Ford and Baidu lead $150M investment in Velodyne lidar for self-driving cars

Sept. 30, 2016
Ford and Chinese Internet search provider Baidu will each invest $75 million in Velodyne for automotive lidar.

Ford (Dearborn, MI) and Chinese Internet search provider Baidu (Beijing, China) will each invest $75 million in Velodyne (Morgan Hill, CA) to help the company commercialize its laser-based light detection and ranging (lidar) sensors.

RELATED ARTICLE: Lidar nears ubiquity as miniature systems proliferate

In the early years of autonomous vehicle development, most of the companies involved were using Velodyne’s sensors that initially cost $80,000 to $100,000 or more. However, the company’s latest generation sensor--which is about the size of two hockey pucks stacked up--is now down to $8,000. Before the technology can be widely deployed in production the cost will have to come down to no more than a few hundred dollars.

Velodyne, like other companies developing lidar sensors, is moving away from the complex spinning laser toward solid state sensors that have no moving parts and should reduce the cost and make it more reliable and durable when subjected to the vibrations and temperature variations faced by vehicles.

Another Silicon Valley startup, Quanergy Systems, is currently seen as a leader in development of solid-state lidar and expects to have a production sensor for $250 in the 2018-19 time frame although that is not a 360-degree sensor. Four or more such sensors will be needed to provide a full surround view. While most companies in the auto industry view lidar as one of the key enabling technologies to bringing fully autonomous driving capability to the road, the most notable exception is Tesla where CEO Elon Musk has roundly dismissed the technology and called it unnecessary.

Scanning Lidar has the ability to generate a detailed point cloud of all the objects around a vehicle and in some cases can even recognize certain types of targets such as vehicles and pedestrians. Earlier this year, Ford took advantage of the lidar on its autonomous Fusion test vehicles to conduct the first autonomous tests on snow-covered roads. Prior to the snowfall, the automaker had generated a detailed 3D map of the test facility in Ann Arbor, MI and then used the lidar to locate the vehicle in space by recognizing previously mapped landmarks such as signs, trees, and buildings.

A system such as Tesla's AutoPilot that relies solely on optical cameras, radar, and ultrasonic sensors would not be able function in this type of environment where the road is not visible.

However, until now lidar has not performed well when there is rain or snow falling. The laser beams would reflect off individual rain drops and snowflakes, generating noise in the image of the vehicle’s surroundings. Lidar manufacturers are developing digital filtering algorithms to minimize this effect and that technology will be needed before autonomous driving can be broadly deployed.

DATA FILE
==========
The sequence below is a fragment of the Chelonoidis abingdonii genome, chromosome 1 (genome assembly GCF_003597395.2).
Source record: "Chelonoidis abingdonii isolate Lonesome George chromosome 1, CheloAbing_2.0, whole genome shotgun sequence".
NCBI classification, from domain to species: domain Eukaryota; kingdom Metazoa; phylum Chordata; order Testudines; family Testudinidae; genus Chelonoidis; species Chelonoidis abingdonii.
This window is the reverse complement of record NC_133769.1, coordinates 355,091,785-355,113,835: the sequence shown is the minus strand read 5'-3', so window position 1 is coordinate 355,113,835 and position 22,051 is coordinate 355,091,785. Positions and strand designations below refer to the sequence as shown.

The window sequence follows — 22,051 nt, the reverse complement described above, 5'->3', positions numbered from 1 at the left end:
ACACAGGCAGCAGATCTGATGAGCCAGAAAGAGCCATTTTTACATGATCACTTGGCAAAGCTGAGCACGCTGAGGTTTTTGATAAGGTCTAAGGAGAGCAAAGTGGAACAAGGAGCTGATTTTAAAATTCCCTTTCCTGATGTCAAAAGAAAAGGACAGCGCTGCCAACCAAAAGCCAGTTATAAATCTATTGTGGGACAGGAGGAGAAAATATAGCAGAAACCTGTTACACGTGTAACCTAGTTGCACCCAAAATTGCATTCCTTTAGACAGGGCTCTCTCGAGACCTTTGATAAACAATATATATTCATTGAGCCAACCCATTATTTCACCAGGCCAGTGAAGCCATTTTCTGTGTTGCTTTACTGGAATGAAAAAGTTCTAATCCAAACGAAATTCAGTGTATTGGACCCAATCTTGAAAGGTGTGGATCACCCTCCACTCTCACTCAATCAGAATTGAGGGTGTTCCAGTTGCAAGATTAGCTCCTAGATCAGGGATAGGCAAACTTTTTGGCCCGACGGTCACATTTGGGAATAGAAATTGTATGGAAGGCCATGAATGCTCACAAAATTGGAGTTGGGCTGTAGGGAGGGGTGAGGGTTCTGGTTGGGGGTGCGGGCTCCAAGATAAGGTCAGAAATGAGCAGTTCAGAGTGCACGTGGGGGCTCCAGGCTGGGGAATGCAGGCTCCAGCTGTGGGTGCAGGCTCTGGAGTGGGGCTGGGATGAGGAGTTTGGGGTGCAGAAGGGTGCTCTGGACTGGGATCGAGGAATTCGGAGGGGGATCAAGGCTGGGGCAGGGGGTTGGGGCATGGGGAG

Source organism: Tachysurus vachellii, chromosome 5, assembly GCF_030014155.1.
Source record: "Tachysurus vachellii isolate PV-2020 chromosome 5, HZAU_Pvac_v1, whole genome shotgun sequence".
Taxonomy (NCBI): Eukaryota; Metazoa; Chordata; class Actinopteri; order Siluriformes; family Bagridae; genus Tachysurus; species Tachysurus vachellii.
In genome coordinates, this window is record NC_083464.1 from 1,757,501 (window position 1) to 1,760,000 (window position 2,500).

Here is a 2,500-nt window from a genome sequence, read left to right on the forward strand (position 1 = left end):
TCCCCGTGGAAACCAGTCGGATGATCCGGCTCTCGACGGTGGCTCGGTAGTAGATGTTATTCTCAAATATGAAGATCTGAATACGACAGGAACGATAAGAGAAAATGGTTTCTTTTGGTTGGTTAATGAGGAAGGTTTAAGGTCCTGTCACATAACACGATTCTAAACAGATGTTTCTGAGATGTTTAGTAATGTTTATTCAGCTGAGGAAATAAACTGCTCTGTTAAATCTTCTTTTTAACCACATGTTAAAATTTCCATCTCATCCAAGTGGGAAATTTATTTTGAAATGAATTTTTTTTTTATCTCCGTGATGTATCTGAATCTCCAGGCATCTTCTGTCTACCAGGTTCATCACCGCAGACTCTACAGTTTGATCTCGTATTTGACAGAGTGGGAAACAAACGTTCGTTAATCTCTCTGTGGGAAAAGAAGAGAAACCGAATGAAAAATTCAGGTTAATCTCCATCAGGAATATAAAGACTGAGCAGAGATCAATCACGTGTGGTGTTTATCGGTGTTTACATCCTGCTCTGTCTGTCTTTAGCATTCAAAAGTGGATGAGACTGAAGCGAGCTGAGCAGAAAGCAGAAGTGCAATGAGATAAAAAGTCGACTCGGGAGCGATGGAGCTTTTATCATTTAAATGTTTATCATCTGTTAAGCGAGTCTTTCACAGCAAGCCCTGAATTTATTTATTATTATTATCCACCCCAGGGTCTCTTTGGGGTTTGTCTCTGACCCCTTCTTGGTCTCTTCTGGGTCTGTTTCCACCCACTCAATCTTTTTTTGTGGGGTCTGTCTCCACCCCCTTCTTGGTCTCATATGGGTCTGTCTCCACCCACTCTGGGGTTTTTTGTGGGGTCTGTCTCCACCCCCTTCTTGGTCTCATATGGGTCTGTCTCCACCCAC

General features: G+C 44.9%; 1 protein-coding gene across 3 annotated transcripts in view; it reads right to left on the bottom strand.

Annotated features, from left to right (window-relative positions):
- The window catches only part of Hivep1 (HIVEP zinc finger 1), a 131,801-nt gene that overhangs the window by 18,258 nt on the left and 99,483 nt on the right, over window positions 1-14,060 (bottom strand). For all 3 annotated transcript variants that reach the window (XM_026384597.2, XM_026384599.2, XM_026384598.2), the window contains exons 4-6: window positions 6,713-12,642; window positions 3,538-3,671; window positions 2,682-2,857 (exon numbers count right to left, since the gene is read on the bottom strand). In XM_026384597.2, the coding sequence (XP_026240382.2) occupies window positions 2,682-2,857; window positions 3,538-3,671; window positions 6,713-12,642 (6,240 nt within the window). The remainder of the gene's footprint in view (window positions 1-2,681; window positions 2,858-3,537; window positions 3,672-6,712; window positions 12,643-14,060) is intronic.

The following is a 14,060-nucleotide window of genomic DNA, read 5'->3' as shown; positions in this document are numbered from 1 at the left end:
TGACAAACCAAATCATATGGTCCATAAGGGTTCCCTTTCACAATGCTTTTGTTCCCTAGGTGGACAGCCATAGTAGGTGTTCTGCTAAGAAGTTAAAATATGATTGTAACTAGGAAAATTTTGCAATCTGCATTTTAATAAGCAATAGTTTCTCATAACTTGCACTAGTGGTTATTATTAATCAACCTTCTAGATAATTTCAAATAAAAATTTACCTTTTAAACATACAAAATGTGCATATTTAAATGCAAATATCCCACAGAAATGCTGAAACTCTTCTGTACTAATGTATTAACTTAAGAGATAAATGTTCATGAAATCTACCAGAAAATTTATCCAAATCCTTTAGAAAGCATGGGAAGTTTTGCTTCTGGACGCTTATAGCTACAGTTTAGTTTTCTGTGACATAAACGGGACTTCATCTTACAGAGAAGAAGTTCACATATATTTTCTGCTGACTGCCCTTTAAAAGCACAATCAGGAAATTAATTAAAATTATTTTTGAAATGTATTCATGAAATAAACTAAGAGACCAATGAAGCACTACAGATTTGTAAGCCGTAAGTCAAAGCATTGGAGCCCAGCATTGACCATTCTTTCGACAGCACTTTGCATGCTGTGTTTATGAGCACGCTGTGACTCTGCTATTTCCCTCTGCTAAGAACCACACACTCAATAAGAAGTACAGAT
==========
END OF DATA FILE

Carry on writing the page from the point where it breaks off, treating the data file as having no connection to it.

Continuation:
Another problem that will need to be resolved before deployment is how to keep all of the sensors clean at all times. When driving in poor conditions, radar, cameras and lidar can all get covered in road residue that reduces or eliminates their ability to see. If autonomous vehicles are ever to be deployed for on-demand mobility services, they will need to function under all conditions, something they cannot yet do.

In addition to this funding news, Ford also announced directly that it is embedding engineers in the robotics lab at the University of Michigan (Ann Arbor, MI) to accelerate autonomous vehicle research.

SOURCE: Forbes;

About the Author

Gail Overton | Senior Editor (2004-2020)

Gail has more than 30 years of engineering, marketing, product management, and editorial experience in the photonics and optical communications industry. Before joining the staff at Laser Focus World in 2004, she held many product management and product marketing roles in the fiber-optics industry, most notably at Hughes (El Segundo, CA), GTE Labs (Waltham, MA), Corning (Corning, NY), Photon Kinetics (Beaverton, OR), and Newport Corporation (Irvine, CA). During her marketing career, Gail published articles in WDM Solutions and Sensors magazine and traveled internationally to conduct product and sales training. Gail received her BS degree in physics, with an emphasis in optics, from San Diego State University in San Diego, CA in May 1986.

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